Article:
Arrow Video: Sales Are Everything: Giants and Toys (1958) - Reviewed


Photo courtesy of Arrow Video


Giants and Toys (1958) starts out at a breakneck pace and never lets up, jumping out at the audience immediately with a peppy and loud theme song and a slickly designed photo montage. This sets the mood for the entire film as it follows the intense and often chaotic world of advertisement and corporations and the trials and tribulations of three confectionery companies.

The main viewpoint follows a young go-getter named Nishi (Hiroshi Kawaguchi) who is hungry to make a splash at World Caramel which is ran by the ulcer-ridden, pill-popping Goda (Hideo Takamatsu). Making candy is a cut-throat business and World Caramel has to compete with Giant and Apollo, two other entities trying to corner the sweets market.

Fortunately, Goda discovers Kyoko (Hitomi Nozoe) an unrefined but amicable taxi company phone operator who has the ability to charm everyone around her. Ironically, she sports a set of decayed teeth which normally wouldn't be a good representation for a candy company (what with the belief that eating too much candy rots one's teeth) but Kyoko's dressed down demeanor ends up being incredibly relatable and she becomes a big hit for the company.

Director Masumura is interested in how capitalism both enhances and destroys people's lives. Living only to make money leaves little room for meaningful personal relationships, and this is made extremely clear in how Nishi's commitment to his lover is strained by Goda's constant requests and pressure to put the company's wants and needs above his own. Kyoko also goes through a transformative arc, starting out as a naive fun loving girl and eventually becoming a distant prima donna as she rockets up the heights of stardom. Kyoko is treated like an extension of the company’s product and eventually loses her sense of self as a result.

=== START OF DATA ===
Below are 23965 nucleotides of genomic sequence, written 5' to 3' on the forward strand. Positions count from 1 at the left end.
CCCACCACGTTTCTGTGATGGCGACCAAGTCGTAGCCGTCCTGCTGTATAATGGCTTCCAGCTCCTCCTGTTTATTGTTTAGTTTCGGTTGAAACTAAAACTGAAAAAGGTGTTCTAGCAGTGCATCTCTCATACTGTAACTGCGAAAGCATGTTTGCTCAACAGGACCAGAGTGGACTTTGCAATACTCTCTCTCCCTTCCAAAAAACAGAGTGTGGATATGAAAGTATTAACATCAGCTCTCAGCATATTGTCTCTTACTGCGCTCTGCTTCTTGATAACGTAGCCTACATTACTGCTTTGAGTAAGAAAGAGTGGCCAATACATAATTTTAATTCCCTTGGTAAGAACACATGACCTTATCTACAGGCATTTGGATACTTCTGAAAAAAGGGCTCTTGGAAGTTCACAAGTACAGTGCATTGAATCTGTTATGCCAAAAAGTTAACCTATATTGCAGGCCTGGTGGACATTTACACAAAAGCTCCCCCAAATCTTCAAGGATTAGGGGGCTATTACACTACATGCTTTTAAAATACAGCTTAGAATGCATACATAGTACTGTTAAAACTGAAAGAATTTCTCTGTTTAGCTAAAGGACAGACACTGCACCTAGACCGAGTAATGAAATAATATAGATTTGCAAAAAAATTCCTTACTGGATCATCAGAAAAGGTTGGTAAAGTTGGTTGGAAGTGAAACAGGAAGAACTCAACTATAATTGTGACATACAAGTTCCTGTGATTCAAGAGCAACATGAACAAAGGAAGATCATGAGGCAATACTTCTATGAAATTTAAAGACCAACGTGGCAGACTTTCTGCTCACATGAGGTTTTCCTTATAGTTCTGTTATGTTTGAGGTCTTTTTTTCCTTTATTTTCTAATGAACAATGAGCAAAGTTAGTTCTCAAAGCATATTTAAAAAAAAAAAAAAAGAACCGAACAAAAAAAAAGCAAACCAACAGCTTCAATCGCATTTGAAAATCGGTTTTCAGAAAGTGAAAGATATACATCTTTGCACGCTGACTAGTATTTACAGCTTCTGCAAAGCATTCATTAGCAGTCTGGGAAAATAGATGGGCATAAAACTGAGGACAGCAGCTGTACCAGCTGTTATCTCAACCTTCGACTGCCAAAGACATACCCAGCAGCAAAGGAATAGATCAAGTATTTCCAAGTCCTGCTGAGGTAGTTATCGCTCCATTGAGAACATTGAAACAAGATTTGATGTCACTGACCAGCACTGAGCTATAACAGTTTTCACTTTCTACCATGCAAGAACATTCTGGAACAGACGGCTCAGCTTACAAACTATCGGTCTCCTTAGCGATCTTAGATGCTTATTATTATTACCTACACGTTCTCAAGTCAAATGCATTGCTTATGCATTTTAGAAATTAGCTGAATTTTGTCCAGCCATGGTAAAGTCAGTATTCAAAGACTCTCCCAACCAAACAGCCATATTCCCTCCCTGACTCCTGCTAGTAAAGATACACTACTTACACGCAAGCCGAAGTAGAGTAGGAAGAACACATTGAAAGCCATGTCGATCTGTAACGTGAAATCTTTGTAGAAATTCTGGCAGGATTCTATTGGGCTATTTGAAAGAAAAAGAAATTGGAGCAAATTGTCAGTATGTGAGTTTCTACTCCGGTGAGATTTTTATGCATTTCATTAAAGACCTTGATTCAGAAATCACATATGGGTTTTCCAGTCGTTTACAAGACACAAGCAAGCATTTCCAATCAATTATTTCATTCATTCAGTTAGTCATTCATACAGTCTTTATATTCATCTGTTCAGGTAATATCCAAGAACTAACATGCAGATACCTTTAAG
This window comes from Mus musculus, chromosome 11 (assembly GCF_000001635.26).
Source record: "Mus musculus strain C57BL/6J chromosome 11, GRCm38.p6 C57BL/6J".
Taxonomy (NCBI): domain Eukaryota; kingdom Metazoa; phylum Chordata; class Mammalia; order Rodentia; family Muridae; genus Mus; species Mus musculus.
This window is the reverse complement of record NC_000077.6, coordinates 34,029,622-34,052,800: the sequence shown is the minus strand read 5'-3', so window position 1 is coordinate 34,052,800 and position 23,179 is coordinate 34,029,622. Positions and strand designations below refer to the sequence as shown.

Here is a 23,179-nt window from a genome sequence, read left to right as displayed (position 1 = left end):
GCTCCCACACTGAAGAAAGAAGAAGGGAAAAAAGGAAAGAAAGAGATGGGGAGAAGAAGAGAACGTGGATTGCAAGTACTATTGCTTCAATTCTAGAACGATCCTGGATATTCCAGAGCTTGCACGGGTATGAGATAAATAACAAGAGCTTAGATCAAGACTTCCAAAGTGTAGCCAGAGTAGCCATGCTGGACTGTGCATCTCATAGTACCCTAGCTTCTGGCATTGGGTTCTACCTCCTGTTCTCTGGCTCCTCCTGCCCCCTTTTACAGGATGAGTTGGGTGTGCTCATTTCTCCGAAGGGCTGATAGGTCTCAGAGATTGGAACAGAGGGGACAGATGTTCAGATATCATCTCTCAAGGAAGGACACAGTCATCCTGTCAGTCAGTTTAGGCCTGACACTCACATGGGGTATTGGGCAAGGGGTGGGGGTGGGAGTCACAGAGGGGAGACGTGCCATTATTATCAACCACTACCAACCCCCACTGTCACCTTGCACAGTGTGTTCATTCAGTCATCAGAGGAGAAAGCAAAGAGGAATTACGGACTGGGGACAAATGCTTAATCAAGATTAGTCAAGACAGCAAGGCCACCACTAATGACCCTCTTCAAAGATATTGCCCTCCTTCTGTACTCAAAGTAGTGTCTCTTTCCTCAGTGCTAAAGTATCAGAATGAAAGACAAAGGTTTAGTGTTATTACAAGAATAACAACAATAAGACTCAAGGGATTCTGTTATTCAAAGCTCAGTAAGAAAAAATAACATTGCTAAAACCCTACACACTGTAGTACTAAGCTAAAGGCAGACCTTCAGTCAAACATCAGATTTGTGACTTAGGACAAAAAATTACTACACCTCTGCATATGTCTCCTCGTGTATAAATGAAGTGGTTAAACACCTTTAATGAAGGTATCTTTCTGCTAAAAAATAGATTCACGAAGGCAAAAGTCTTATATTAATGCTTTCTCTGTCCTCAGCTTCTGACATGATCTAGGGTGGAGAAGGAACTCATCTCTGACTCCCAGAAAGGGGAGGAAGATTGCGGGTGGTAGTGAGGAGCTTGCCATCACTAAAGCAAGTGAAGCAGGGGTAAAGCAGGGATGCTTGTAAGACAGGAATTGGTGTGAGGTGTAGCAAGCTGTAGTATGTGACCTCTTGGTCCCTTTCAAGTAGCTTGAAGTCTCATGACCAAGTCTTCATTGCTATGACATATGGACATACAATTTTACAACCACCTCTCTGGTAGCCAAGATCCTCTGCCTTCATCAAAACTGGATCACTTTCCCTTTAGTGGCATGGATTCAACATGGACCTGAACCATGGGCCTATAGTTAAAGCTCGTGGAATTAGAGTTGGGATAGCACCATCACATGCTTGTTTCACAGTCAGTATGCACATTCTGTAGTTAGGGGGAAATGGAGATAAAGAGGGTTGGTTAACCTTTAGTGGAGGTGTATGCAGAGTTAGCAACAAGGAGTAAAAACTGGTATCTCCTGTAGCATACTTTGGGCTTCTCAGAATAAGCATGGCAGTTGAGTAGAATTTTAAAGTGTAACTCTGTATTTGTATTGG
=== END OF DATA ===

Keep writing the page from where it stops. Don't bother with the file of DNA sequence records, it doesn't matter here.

Giants and Toys is an overwhelming film both visually and aurally with bright colors and fast editing in a full sprint alongside speedy interactions and dialog. This can make it hard to follow at times, but it culminates in an over-the-top third act that ties everything together and delivers a rather nihilistic punchline that skewers both capitalism and Japanese work culture.


If one is interested in learning about Masumura Yasuzo's work there are two excellent video essays by Tony Rayns and Earl Jackson. Rayns has a short introduction that touches on the history of the film and Jackson has a longer piece that delves into the themes and subtext. Japanese cinema expert Irene Gonzalez-Lopez has a very in-depth commentary that talks about the visuals (camera work, cinematography, scene composition), thematic similarities with Masumura's other work, use of music, Japanese history, and many other interesting topics.




  • High Definition Blu-ray (1080p) presentation
  • Original uncompressed Japanese mono audio
  • Optional English subtitles
  • Brand new audio commentary by Japanese cinema scholar Irene González-López
  • Newly filmed introduction by Japanese cinema expert Tony Rayns
  • In the Realm of the Publicists, a brand new visual essay by Asian cinema scholar Earl Jackson
  • Original Trailer
  • Image Gallery
  • Reversible sleeve featuring original and newly commissioned artwork by Tony Stella

FIRST PRESSING ONLY: Illustrated collectors' booklet featuring new writing by Michael Raine

--Michelle Kisner